“My therapy has come from paying attention to my life.” — Oprah Winfrey
It can be hard to know what is happening in therapy, by its very nature as an endeavor to explore the unknown. Without appropriate clarity, therapy can be mystifying and confusing especially when people are in greater need. Patients can be reluctant to bring up important issues when uncertain if they are “allowed” to, and even may not feel comfortable even asking about what is OK or not. Therapists may not return to important issues, often those raised in the first couple of meetings. Patients have a way of thinking about important issues outside of appointments, which somehow don’t come up during sessions.
Quite often, these kinds of issues are about the person of the therapist, or about the therapeutic relationship. They can also be more directly pragmatic, about office policies and procedures. Regardless, therapy depends on a level of open inquiry, and to a significant extent, that works both ways.
With these ideas in mind, I’ve touched on several different areas which people in therapy may need to cover with their therapists but often don’t get to discuss. Patients can bring difficulty subjects up with therapists, and therapists can bring up some of the same issues, but also have to provide an environment which makes it as straightforward and safe as possible to discuss constructively subjects ordinarily off-limit.
1. A willingness to discuss where the therapist is coming from.
Have you ever wondered about your therapist’s personal history? To what extent how a therapist works is related to training models, and how much is personal style? Or, more to the point, whether they have been through similar things as you? If so, where are they in their own progress, and what does that mean for your care? This conversation can go from superficial to deep, about more abstract considerations or about very personal experiences that therapists invariably bring into the room in some way, shape or form. Some therapists are more comfortable with “self-disclosure” and some therapeutic approaches normalize openness on the part of the therapist, but at the same time boundaries are important. Boundary crossings can often be used productively if they don’t happen very often, but boundary violations are always a red flag.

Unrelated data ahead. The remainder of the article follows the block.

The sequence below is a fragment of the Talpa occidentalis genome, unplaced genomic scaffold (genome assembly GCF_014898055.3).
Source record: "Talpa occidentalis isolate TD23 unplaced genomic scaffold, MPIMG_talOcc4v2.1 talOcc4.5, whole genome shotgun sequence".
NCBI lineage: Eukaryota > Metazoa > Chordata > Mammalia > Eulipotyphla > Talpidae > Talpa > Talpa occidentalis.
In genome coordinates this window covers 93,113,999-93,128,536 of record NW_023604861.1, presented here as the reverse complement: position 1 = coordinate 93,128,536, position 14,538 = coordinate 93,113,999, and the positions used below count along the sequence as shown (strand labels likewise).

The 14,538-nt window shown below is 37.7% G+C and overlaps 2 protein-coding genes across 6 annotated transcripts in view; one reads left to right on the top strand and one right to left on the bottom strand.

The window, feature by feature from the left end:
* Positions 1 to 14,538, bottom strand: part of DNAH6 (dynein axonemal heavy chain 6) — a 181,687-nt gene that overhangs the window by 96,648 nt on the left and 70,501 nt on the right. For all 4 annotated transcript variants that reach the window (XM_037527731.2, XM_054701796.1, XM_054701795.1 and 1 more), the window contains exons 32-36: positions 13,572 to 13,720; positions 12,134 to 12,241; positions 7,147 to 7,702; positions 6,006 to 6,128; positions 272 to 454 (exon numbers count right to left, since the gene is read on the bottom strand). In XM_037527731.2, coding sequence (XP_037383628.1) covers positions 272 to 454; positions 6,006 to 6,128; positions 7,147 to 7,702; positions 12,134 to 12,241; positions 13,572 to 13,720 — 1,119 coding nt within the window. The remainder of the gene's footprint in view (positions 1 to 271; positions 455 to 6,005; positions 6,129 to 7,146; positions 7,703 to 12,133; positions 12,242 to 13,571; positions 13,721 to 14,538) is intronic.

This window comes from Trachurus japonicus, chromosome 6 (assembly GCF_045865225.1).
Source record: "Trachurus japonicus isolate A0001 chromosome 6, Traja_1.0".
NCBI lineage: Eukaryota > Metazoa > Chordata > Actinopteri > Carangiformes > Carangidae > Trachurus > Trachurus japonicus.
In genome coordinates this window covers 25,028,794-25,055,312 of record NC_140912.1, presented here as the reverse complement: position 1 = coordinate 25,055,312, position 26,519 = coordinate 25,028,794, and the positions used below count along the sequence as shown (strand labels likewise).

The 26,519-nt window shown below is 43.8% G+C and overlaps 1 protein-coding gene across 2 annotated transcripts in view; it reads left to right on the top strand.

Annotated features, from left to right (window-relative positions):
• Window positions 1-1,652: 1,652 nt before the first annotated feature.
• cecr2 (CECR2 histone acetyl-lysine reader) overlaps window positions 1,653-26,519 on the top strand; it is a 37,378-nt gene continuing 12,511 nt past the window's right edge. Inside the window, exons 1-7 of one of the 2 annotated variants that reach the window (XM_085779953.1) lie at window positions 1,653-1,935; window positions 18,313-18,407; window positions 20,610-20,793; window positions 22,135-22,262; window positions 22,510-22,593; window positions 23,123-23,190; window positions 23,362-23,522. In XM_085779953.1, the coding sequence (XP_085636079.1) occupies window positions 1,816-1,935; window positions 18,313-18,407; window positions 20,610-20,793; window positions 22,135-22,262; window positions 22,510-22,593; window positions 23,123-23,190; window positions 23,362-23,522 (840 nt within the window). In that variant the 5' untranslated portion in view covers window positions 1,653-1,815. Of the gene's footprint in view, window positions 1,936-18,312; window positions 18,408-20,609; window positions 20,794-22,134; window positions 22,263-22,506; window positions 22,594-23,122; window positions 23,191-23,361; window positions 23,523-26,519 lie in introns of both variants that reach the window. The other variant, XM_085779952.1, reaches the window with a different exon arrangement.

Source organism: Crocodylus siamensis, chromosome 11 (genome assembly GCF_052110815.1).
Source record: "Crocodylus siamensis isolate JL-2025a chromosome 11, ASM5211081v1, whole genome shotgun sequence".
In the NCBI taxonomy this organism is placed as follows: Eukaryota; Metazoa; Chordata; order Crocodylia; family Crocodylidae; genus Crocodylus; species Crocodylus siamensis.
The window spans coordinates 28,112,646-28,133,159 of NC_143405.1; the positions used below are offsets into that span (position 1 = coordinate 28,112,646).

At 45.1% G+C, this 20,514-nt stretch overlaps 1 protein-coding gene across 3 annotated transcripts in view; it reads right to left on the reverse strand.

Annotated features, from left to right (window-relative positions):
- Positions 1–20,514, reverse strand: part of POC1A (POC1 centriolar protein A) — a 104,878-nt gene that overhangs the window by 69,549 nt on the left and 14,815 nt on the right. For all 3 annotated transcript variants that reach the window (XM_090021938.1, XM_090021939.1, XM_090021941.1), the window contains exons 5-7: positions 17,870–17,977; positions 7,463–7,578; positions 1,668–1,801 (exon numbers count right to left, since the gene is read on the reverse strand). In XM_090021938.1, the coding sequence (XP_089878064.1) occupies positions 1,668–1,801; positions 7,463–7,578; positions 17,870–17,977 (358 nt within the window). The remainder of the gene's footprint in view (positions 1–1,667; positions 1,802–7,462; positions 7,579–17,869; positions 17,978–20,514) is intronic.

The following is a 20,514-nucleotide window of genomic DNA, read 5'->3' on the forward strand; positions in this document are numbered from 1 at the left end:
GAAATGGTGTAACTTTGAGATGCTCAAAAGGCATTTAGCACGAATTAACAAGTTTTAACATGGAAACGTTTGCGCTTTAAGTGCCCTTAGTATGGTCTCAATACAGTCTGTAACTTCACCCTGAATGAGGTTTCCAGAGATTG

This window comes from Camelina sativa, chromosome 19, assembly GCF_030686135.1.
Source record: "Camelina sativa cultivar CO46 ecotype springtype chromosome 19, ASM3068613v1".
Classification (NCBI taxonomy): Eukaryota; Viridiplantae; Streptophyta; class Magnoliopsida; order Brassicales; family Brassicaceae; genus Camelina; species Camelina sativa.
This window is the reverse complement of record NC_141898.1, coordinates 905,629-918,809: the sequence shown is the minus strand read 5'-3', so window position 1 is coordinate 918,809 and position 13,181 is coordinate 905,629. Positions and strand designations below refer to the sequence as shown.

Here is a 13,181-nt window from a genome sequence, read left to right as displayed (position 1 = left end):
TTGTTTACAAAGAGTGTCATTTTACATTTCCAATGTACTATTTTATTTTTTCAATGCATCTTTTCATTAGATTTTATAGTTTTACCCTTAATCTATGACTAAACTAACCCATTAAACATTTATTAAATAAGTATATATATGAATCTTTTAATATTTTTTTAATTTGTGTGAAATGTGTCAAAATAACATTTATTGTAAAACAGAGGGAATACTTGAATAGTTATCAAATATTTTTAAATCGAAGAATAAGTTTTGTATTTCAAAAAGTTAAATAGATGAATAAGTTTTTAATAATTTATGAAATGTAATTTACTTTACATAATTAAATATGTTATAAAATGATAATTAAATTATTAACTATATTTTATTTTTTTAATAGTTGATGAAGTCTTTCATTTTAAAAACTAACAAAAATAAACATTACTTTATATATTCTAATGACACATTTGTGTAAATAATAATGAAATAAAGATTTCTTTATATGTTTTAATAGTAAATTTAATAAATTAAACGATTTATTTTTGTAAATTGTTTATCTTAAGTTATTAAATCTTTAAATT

2. Changes in the therapist.
Therapists go through life changes. We age, we have families, we go through life’s challenges and have failures and successes, too. Is that relevant? I’ve found that my perspective has, of course, shifted on important issues over time. As I get older, I believe I both understand some things better and recognize other things I cannot understand until I go through them. My sense has been that, especially working with people for many years, often on the order of decades, the developmental paths of both therapist and patient become more entwined in certain ways (as they would with anyone, but in a therapeutic relationship). This is an important source of understanding, if discussed.
3. Competent handling of mistakes.
We want our caregivers always to be perfect and make the right decisions which lead to good outcomes, and handle difficult situations with poise and mastery. Yet we know that mistakes are made. It’s not comfortable to discuss, but errors do come up. Usually they do not lead to major adverse health consequences, though they can. But what happens if a therapist forgets to call us back or doesn’t give us an invoice for a couple of months? Or more directly in the therapy sphere, doesn’t seem to remember something important, or confuses my life with someone else’s, or says something off-base? Even tries to cover up things and act like they didn’t happen?
That’s not necessarily therapeutic, and may be about embarrassment and related reactions. How they handle it is of critical importance as a therapeutic action, but errors also render therapists more human than we’d often like, and can sting more sharply because they represent failure by a trusted caregiver, and may resonate with earlier experiences. If betrayal is part of the developmental history, failures by therapists take on heightened significance. Consistent issues like this can mean the therapist has a problem, either personally or with a particular client. Therapists have to be able to take responsibility in a way which acknowledges any missteps and attempts to rectify them, without using therapeutic utility as an excuse and while also taking advantage of therapeutic potential in relationship breaches when possible.
4. Good billing and claims support.